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Atheitist problem?

Discussion in 'Religious Issues' started by rustytxrx, Apr 19, 2013.

  1. void *

    void * Dereference Me!

    Just a tip: when I've told you multiple times that I in fact don't claim to know, you probably ought not to claim that I can't admit it, because I can simply point to a post where I've admitted I don't know, directly to you, and you look foolish.

    To whit: http://glocktalk.com/forums/showpost.php?p=16266121&postcount=91

    I have been admitting, to you, that I do not know for approximately two and a half years. I have done so multiple times, in multiple different threads. Ten seconds of googling your nick, my nick, 'know' and 'religion' led me to an example. Why can't you get my answer to the question of whether or not I claim to know, or think I know, into your head?

    And if it is, as you claim, irrelevant, why do you keep harping on it? Especially since every time you claim I think I know, or 'can't admit' that I don't know, you're wrong?

    Hey, I cannot know with certainty whether or not there is a deity. <-- oops, I did it *again*.

    I cannot know whether or not there is a deity. <-- uh-oh, looks a whole lot like you're wrong, doesn't it?

    Oh, hey, another example from this very thread, which you even *quoted* in your post at http://www.glocktalk.com/forums/showpost.php?p=20214969&postcount=114 ->


    How many times to I have to say it before you will stop claiming otherwise?
     
    Last edited: Apr 23, 2013
  2. Syclone538

    Syclone538

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    Well those 4 holes are all inclusive, and atheists don't have a belief system.


    If gnostic were irrelevant then obviously agnostic would have to be irrelevant also.


    Or not believe, anyway...
    quan lot nam goi cam do ngu nu cao cap may hut sua ao so mi nu thoi trang cong so cho thue trang phuc bieu dien
    This is only your opinion. I happen to agree, but if there is a god, I think it likely that there are people that know it.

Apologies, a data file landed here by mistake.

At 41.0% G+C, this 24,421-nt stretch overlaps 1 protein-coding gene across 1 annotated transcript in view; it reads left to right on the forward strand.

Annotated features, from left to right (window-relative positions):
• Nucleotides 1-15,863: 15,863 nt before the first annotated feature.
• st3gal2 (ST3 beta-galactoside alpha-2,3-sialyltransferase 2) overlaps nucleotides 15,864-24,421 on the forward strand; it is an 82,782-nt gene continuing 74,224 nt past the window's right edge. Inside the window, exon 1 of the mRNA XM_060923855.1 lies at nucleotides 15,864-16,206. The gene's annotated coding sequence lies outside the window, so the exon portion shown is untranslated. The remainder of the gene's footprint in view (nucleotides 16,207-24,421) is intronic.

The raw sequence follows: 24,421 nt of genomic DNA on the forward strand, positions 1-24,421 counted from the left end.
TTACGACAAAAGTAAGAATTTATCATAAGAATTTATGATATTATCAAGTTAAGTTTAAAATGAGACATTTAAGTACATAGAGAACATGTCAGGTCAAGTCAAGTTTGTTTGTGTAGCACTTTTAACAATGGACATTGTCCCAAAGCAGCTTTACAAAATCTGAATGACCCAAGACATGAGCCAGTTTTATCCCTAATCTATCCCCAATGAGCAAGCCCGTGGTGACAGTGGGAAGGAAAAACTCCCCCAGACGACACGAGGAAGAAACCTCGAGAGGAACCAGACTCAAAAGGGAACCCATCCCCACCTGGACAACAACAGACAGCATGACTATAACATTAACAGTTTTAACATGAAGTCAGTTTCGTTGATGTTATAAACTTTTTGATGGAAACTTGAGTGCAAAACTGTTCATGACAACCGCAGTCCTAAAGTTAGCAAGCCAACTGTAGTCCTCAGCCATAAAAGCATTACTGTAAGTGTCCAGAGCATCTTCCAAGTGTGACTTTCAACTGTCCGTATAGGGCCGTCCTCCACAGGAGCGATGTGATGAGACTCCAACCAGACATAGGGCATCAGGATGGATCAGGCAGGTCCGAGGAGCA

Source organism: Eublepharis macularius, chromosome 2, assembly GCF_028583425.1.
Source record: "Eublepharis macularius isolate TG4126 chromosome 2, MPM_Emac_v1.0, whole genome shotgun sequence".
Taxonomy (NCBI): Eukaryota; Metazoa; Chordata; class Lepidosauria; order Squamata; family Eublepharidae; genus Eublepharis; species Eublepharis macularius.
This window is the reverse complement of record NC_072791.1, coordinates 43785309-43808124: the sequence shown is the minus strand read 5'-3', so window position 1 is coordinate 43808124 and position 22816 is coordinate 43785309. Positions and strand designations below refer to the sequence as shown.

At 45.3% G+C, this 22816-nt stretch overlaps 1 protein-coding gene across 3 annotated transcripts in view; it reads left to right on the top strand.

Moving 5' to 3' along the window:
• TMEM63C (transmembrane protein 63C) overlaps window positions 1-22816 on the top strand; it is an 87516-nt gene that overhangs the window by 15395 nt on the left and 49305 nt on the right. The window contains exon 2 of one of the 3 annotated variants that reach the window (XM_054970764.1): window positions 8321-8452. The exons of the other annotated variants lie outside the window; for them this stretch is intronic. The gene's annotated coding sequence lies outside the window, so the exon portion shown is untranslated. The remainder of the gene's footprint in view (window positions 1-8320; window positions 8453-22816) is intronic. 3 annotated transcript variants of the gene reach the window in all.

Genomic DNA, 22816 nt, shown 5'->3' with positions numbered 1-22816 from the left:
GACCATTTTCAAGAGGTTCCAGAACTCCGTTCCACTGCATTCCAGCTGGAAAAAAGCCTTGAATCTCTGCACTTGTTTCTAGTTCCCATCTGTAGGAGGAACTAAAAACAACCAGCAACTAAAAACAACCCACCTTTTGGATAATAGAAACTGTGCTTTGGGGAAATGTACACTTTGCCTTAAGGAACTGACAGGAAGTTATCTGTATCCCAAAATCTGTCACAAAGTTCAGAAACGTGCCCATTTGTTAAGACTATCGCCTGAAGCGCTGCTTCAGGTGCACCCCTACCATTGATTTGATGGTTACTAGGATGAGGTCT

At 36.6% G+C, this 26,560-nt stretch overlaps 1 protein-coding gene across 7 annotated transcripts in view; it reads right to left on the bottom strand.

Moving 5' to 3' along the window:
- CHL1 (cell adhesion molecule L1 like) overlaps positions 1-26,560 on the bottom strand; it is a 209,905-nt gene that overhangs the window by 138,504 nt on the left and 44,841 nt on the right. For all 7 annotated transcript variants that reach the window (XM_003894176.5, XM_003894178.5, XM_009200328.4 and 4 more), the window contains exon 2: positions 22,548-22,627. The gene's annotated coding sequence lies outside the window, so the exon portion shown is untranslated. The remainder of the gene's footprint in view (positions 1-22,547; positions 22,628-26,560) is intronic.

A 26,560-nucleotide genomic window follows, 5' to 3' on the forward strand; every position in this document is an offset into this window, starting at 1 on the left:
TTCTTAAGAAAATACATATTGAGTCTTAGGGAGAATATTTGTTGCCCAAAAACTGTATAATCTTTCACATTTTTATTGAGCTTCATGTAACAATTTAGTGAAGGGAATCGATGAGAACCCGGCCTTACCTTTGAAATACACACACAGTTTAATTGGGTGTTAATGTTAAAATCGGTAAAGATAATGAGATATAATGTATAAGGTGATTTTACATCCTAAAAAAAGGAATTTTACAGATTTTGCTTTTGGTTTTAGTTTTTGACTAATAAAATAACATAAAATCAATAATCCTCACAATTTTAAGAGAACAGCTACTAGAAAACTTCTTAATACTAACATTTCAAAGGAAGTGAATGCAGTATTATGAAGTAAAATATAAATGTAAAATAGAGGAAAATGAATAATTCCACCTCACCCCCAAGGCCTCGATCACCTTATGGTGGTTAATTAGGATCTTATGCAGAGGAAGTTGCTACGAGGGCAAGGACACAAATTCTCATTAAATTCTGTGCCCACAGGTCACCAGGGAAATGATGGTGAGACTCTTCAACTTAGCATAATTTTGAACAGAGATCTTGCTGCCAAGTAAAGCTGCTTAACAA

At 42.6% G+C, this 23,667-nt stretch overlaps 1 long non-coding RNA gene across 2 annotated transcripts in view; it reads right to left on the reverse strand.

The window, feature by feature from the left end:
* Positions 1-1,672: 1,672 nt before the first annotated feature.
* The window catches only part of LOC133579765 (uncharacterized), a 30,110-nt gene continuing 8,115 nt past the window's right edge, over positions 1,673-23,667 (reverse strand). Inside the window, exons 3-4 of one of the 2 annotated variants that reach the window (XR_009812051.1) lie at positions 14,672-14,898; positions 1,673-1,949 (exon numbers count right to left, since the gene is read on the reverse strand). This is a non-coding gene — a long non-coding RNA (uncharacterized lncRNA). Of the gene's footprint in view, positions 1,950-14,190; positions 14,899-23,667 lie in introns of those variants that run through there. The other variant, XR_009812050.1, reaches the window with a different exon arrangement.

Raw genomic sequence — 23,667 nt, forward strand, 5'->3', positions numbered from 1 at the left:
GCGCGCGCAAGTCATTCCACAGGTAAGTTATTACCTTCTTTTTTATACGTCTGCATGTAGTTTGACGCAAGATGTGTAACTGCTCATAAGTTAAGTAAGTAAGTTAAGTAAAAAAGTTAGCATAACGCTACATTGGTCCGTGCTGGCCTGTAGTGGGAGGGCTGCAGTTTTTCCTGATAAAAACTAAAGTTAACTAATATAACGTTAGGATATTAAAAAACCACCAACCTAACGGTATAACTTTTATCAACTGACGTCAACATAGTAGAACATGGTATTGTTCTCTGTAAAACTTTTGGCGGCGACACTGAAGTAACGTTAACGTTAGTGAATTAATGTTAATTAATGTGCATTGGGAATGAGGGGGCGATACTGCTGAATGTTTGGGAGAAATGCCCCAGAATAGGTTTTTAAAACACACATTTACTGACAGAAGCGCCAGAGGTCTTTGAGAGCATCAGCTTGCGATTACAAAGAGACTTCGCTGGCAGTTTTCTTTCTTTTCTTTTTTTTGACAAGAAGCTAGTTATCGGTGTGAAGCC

Last edited: May 15, 2013

  3. void *

    void * Dereference Me!

    To add a fine point on this:

    This will be true if and only if that god is communicating with people in a manner that allows them to determine that it's actually the god communicating with them (and not a hallucination, or some entity pretending to be a god, etc)

    Not all potential gods meet that criteria.

    (not arguing, just adding on)
     
    Last edited: Apr 24, 2013
  4. English

    English

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    No. They don't know there is a god. They just believe they know there is a god.

    English
     
    Last edited: Apr 24, 2013
  5. rustytxrx

    rustytxrx

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    To a believer you are on thin ice here. When the threshold of believe is opened the substance of proof changes to the believer. To the person having the hallucinations during detox the spiders, snakes, etc are real.

    When the neural pathways are set up god is as real as love or hate. I know there is a God because God is all. The very fact that this conversation is possible is because ALL is the substance of God. How much more can you know God

    The atheist can not say that the believer does not know God. The only thing the atheist can say in fact is they can't proof god exists. You can't prove love or hate exists except for observations of the actions of the person in question and analysis of brain scans. Just because god exists in the human brain is a problem with the atheists but ask them if they love some one and they confess they do (usually).

    The problem here is not the existence of god but a lack of true understanding of god
     
    Last edited: Apr 24, 2013
  6. rustytxrx

    rustytxrx

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    God has two aspects. 1. God is all. 2. The perception of god in the human brain. You will have a very hard time proving me wrong :)
     
  7. Cavalry Doc

    Cavalry Doc MAJ (USA Ret.)

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    Where does a middle of the road agnostic fit? Maybe at the intersection of the two lines? But it doesn't fit into either if the 4 described pigeon holes.

    Just my way of thinking, but I believe the single line is more descriptive.